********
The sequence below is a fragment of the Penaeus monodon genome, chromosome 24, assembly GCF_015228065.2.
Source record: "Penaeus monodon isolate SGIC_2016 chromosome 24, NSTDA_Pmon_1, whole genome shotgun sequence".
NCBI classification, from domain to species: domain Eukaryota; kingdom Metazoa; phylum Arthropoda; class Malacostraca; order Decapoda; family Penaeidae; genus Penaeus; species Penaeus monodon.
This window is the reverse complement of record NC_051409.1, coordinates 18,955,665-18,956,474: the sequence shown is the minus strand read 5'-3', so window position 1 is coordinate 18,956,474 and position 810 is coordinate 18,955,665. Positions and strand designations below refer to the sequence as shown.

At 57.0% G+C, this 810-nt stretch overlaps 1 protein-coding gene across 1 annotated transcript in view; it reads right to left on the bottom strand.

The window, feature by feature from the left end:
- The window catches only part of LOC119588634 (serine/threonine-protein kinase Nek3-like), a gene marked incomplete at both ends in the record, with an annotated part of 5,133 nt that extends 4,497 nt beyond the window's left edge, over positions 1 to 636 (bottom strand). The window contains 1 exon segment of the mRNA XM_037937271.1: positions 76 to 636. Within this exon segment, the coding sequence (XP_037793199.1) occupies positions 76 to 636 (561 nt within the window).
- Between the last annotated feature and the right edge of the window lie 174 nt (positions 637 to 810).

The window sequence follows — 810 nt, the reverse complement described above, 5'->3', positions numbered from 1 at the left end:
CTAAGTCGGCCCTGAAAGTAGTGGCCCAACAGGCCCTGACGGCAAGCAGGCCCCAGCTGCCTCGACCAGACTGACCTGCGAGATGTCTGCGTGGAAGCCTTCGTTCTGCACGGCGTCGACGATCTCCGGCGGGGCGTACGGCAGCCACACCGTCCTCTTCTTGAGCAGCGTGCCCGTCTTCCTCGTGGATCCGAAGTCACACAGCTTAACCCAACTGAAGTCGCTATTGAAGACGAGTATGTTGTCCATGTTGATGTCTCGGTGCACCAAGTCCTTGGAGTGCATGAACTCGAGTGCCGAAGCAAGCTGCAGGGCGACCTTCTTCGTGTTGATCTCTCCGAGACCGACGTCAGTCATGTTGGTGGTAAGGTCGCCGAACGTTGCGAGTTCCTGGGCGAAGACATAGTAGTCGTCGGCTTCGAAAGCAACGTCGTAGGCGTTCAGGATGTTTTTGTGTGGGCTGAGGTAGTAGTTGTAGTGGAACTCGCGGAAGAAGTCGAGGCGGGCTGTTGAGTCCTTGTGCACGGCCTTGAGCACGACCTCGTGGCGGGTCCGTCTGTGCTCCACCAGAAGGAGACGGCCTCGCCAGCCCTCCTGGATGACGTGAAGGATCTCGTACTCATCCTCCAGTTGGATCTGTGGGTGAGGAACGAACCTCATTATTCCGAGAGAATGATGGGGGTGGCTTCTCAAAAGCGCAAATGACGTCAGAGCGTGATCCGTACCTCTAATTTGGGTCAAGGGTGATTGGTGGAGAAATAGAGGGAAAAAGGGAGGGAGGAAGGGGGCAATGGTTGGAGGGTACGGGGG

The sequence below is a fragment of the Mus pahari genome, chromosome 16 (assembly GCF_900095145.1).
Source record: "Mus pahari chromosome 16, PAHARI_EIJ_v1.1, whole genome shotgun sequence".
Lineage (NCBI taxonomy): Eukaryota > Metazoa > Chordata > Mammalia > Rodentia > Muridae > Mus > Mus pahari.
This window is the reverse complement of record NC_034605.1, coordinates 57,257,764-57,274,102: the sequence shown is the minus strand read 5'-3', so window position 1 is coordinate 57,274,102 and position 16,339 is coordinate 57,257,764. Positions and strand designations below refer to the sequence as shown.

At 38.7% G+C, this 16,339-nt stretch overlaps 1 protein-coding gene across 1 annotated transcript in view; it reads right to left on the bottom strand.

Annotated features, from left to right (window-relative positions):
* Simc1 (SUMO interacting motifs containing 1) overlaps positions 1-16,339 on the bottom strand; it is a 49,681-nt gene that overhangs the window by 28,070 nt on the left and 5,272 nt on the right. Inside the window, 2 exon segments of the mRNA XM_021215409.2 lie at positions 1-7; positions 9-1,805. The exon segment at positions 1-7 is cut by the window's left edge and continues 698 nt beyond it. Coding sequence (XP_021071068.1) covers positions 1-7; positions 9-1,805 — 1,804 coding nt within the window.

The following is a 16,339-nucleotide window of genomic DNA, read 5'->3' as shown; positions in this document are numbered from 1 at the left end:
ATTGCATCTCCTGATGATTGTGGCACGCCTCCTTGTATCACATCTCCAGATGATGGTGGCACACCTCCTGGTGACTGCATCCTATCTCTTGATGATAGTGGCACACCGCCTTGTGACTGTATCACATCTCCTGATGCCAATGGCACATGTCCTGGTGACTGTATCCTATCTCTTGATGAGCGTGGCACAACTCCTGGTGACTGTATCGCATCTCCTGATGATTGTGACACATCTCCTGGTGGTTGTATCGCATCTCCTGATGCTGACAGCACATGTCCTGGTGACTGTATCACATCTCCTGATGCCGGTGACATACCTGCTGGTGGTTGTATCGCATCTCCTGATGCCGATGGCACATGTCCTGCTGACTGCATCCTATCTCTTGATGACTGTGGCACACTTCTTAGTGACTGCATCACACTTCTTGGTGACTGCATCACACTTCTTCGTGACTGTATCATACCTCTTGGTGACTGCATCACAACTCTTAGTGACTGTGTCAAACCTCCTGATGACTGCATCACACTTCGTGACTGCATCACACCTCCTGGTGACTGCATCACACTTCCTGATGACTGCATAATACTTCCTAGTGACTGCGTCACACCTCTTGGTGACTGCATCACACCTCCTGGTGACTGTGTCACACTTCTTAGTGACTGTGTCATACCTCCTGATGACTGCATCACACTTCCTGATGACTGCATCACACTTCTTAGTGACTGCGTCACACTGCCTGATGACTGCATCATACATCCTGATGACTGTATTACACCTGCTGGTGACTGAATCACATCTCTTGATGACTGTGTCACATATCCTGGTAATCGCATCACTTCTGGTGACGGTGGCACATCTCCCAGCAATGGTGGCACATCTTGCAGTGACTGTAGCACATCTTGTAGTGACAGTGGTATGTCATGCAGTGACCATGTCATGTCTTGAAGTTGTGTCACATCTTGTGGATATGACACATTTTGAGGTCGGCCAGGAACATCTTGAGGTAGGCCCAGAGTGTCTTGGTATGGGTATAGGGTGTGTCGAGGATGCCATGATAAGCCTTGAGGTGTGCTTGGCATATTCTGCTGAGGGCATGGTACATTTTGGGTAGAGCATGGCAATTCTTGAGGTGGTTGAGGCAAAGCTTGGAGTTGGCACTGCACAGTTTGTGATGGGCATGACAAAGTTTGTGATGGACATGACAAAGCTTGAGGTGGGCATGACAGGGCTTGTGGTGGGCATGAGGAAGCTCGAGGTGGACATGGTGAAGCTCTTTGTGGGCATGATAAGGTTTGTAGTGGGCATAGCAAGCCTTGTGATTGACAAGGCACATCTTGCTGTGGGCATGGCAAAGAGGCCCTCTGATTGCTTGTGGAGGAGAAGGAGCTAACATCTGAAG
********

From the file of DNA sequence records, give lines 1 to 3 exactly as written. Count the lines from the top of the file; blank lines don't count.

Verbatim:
The sequence below is a fragment of the Penaeus monodon genome, chromosome 24, assembly GCF_015228065.2.
Source record: "Penaeus monodon isolate SGIC_2016 chromosome 24, NSTDA_Pmon_1, whole genome shotgun sequence".
NCBI classification, from domain to species: domain Eukaryota; kingdom Metazoa; phylum Arthropoda; class Malacostraca; order Decapoda; family Penaeidae; genus Penaeus; species Penaeus monodon.